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New duty on employers to stop sexual harassment at work

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Employers will be held liable if they fail to take all reasonable steps to prevent employees from experiencing sexual harassment at work, under new proposals announced by the Government Equalities Office (GEO).

In its response to the 2019 sexual harassment in the workplace consultation, the government committed to four key actions to strengthen protection against sexual harassment in workplaces.

These included introducing a duty on employers to take all reasonable steps to prevent sexual harassment, as well as introducing a requirement to “create explicit protections from harassment by third parties”.

It also said it would support the Equality and Human Rights Commission to produce a statutory code of practice, and that it was considering extending the time limit for bringing Equality Act-based cases to Employment Tribunals to six months, from the current three months.

In a Ministerial Foreword, Equalities Minister Liz Truss said: “The steps we plan to take as a result of this consultation will help to shift the dial, prompting employers to take steps which will make a tangible and positive difference. We want to provide the right legal framework, which supports employees and employers alike.

“We will be providing further protections to employees who are the victims of sexual harassment, whilst also furnishing employers with the motivation and support to put in place practices and policies which respond to the needs of their organisation. We now have a real opportunity to transform the workplace and guarantee everyone an environment in which they can thrive and feel safe.”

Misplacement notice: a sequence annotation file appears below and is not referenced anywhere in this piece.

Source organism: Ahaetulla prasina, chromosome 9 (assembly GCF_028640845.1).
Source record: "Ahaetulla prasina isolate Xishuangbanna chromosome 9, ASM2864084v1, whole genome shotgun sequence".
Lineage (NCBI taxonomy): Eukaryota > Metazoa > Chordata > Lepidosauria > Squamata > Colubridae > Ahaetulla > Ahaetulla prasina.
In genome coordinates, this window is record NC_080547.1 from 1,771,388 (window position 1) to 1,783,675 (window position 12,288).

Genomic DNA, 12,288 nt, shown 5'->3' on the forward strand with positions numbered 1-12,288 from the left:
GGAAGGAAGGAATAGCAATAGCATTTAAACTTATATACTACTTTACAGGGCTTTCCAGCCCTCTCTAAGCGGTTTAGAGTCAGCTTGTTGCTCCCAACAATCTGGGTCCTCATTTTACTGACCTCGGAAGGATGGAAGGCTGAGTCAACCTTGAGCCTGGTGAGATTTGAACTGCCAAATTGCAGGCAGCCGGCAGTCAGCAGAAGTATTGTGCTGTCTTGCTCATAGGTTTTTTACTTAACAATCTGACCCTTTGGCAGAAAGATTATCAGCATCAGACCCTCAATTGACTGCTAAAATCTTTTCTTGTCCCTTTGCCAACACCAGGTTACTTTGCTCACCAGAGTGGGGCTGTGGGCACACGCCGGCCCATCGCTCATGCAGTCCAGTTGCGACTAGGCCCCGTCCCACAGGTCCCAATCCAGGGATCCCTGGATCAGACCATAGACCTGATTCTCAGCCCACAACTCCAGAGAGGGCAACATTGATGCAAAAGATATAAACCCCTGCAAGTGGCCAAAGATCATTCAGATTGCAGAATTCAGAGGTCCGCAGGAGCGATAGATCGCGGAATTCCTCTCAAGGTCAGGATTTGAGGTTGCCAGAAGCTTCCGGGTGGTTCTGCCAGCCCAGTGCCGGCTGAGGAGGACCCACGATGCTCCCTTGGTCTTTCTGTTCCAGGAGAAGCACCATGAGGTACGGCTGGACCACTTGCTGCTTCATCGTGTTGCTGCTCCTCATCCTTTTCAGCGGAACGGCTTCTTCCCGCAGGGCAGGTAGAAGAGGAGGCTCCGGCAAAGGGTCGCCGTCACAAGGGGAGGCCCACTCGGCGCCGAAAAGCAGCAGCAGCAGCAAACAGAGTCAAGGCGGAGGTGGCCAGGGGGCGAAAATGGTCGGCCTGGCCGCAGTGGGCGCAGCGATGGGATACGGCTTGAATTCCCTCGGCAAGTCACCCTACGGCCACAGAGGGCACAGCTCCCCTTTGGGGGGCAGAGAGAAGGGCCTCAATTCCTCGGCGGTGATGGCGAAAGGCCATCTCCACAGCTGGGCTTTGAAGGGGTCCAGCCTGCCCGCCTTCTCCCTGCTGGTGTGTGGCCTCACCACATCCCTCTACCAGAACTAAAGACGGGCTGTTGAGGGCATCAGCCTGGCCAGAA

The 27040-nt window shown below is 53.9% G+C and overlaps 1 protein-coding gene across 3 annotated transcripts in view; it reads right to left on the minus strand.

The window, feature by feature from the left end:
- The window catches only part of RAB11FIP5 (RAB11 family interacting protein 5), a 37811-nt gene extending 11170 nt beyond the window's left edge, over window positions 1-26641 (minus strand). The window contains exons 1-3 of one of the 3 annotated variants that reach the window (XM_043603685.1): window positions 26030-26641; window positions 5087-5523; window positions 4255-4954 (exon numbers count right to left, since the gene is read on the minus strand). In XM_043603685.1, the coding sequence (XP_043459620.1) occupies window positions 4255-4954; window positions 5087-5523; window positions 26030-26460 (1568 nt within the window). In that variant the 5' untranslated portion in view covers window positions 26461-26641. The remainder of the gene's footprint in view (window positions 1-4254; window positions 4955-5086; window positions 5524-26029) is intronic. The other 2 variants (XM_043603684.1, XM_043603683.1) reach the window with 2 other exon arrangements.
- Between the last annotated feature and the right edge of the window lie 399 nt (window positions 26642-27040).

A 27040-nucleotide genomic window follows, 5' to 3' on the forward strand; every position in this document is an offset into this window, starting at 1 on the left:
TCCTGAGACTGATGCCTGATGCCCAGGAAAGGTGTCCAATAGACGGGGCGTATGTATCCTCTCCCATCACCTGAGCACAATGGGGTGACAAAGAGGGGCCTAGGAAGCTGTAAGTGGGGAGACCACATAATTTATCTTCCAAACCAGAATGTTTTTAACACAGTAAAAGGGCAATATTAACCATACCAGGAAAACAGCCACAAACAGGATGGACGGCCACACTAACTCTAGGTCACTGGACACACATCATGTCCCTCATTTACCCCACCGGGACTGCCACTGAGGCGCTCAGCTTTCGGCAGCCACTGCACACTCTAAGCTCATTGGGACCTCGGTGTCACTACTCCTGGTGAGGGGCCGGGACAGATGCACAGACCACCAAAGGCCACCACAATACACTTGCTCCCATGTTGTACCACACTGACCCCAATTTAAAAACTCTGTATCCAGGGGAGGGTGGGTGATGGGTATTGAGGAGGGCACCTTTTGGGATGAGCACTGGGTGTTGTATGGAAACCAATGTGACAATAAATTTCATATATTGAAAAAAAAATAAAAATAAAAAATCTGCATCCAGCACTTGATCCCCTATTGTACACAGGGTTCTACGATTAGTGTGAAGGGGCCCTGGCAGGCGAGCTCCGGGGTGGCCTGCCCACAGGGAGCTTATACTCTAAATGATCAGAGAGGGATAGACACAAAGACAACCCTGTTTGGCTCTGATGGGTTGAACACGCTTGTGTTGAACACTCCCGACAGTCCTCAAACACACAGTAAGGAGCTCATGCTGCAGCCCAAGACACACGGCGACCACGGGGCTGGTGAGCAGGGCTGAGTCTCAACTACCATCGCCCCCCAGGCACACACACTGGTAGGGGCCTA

The announcement was welcomed by the Trades Union Congress (TUC), which urged the government to bring the changes into law quickly.

TUC General Secretary Frances O’Grady said: “No one should face sexual harassment at work, but the shocking reality is that most women have. Employers will now have a legal responsibility to protect their staff from sexual harassment.

“And employers must now protect their workers from all forms of harassment by customers and clients as well as from colleagues. This will help stamp out sexual harassment of women workers, and racist and homophobic abuse too. And it will make all public-facing workplaces safer – from shops to surgeries, salons to showrooms.

“If this is to be a genuine turning point, the government must change the law swiftly, put more resources into enforcing the new duties, and make sure victims have access to justice.

“Ministers have taken an important first step – but they must keep up the momentum. Sexual harassment at work is rife and needs tackling now.”

Photo curtosy of Canva.com

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